In Conversation With God Weekly Reflection
21st Week of Ordinary Time: The Value of Our Daily Work

By Francis Fernandez-Carvajal


4/78.2 The value of work well done.

In his years in Nazareth Our Lord has given us a wonderful example of the importance of work and of the human and supernatural perfection with which we have to carry out our professional tasks. The fact that Jesus grew up and lived just like us shows us that human existence and all the ordinary activity of men have a divine meaning. No matter how much we may have reflected on all this, we should always be surprised when we think of the thirty years of obscurity which made up the greater part of Jesus’ life among men. He lived in obscurity, but, for us, that period is full of light.[4954] His very way of speaking, the parables and images that he used afterwards in his preaching, reveal to us a man who has experienced work first hand: he speaks always for the person who is struggling, for ordinary folk whose lives are governed by the law of normality, the predictable pattern of events for people everywhere. This is the background to Christ’s preaching, and in this climate his teachings have always remained graphically anchored. He was not the ‘philosopher’ or the ‘visionary’ but the craftsman, a man who worked, like ordinary people.[4955]

In Saint Joseph, our Father and Lord, we also have the example of a life of work, an ordinary one like our own; and we can entrust to him today our dedication to our professional tasks. It was he who initiated Jesus into his craft and who taught him the skills of an accomplished master in the use of the tools of his trade, of saw, chisel, plane and file.

During his public life the Master called to his service people who were accustomed to work: Saint Peter, a fisherman by occupation, returns again to his fishing as soon as he gets the opportunity;[4956] Saint Matthew receives the call to follow Our Lord while he is sitting at his desk in the tax office; and so too all the others.

When Saint Paul left Athens and came to Corinth, he found there a Jew named Aquila, originally from Pontus, and his wife Priscilla. He joined up with them, and since they were of the same trade – they were both tent-makers – he stayed in their house and worked along with them.[4957] During the eighteen months he spent in Corinth Saint Paul wrote those demanding instructions to the Christian community of Thessalonica, since he saw that many of the evils which befell them were due to the fact that some of them were more given to idle chatter and to wandering about from house to house than in spending their time attending to their duties.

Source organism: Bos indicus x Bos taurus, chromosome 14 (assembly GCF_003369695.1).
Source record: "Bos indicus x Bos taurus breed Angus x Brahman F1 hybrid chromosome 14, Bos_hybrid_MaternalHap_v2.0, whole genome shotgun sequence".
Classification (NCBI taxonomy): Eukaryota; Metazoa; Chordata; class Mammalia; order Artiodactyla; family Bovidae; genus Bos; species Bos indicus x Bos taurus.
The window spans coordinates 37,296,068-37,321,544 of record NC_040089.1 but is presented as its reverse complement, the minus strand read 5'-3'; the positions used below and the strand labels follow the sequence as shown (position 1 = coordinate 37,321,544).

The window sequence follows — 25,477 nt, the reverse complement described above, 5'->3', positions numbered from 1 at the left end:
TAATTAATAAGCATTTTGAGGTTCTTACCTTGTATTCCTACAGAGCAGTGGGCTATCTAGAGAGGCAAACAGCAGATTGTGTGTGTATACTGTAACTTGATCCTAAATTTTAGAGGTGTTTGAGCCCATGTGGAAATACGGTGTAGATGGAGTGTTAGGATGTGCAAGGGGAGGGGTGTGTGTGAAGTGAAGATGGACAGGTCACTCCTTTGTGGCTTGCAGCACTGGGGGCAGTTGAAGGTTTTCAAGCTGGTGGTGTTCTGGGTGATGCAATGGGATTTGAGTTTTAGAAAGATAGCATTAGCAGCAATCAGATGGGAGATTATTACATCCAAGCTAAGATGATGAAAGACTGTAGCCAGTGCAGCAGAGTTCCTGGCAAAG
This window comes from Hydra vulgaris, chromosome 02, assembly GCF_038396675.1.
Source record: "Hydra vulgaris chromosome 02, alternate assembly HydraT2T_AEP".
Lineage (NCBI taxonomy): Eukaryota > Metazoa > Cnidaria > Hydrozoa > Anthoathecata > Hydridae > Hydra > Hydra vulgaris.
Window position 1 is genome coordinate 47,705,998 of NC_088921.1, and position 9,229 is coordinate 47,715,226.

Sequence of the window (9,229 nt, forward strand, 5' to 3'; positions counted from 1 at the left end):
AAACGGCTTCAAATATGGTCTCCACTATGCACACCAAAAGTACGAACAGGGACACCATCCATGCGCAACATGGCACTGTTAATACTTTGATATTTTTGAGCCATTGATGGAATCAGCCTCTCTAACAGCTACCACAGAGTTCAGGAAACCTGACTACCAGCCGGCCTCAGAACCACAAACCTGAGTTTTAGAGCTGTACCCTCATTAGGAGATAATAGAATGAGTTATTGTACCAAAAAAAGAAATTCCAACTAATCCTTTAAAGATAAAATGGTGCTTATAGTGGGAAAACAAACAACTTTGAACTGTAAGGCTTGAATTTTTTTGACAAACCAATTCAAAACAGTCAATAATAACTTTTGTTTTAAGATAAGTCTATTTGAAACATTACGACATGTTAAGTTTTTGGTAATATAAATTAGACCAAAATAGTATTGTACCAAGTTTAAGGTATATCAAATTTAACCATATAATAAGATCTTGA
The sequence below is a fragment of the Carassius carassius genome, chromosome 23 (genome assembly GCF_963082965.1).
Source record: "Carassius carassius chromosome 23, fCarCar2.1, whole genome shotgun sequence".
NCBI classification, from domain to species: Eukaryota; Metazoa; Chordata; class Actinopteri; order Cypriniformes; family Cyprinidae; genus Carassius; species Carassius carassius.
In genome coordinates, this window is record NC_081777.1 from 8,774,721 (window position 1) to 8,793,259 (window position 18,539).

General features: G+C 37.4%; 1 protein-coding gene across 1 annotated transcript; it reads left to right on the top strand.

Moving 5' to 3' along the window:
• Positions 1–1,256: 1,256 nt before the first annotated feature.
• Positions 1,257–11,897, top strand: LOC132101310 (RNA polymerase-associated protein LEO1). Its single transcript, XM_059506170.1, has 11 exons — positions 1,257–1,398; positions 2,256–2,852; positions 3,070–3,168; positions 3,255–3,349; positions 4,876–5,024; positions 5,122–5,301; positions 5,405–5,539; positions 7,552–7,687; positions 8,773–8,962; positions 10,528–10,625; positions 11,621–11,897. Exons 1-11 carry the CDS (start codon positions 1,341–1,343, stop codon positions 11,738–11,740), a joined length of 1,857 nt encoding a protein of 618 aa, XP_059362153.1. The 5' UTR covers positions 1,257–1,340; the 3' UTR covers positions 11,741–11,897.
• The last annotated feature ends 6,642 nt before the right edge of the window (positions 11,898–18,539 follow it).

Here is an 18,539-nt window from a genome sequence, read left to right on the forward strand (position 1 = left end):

We, for our part, ought to consider frequently the technical perfection of our work – whether we begin it and end it according to a fixed timetable, even though many of our colleagues, or even all of them, for whatever reason, do otherwise; whether we carry it out in an orderly fashion, not leaving the hardest and least attractive part to the last; whether we work intensely, making the best use of time, trying to avoid the interruptions of unnecessary or less urgent conversations or telephone calls; whether we are keen to improve the quality of our work through further training or study, trying to be up to date in the latest advances being made in ours as in every profession; whether we strive for excellence, as occurs when we are genuinely interested in something, but with reasonable balance and rectitude, without detriment to the time we owe to our family, to our brothers or sisters, to the apostolate, and to our own formation. Let us consider, too, whether we duly look after the implements we use, if either they are our own or belong to our employers. Let us contemplate Jesus in the workshop at Nazareth; let us ask Our Lord to allow us to enter there with the eyes of faith, and there we will see if our work really has the quality and the high degree of competence which He expects of those who follow him.

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[4954] St. J. Escrivá, Christ is passing by, 14

[4955] R. Gómez Pérez, Faith and Life, Madrid

[4956] cf John 21:3

ABOUT THE AUTHOR

Francis Fernandez-Carvajal,

Rev. Francis Fernandez-Carvajal

Rev. Francis Fernández-Carvajal is a Priest of the Opus Dei Prelature and the author of many popular spiritual works. His seven-volume series In Conversation with God provides over 500 meditations to be used throughout the liturgical year. It has sold over 2 million copies and has been translated into many languages.

Francis Fernandez-Carvajal,

Rev. Francis Fernandez-Carvajal

Rev. Francis Fernández-Carvajal is a Priest of the Opus Dei Prelature and the author of many popular spiritual works. His seven-volume series In Conversation with God provides over 500 meditations to be used throughout the liturgical year. It has sold over 2 million copies and has been translated into many languages.


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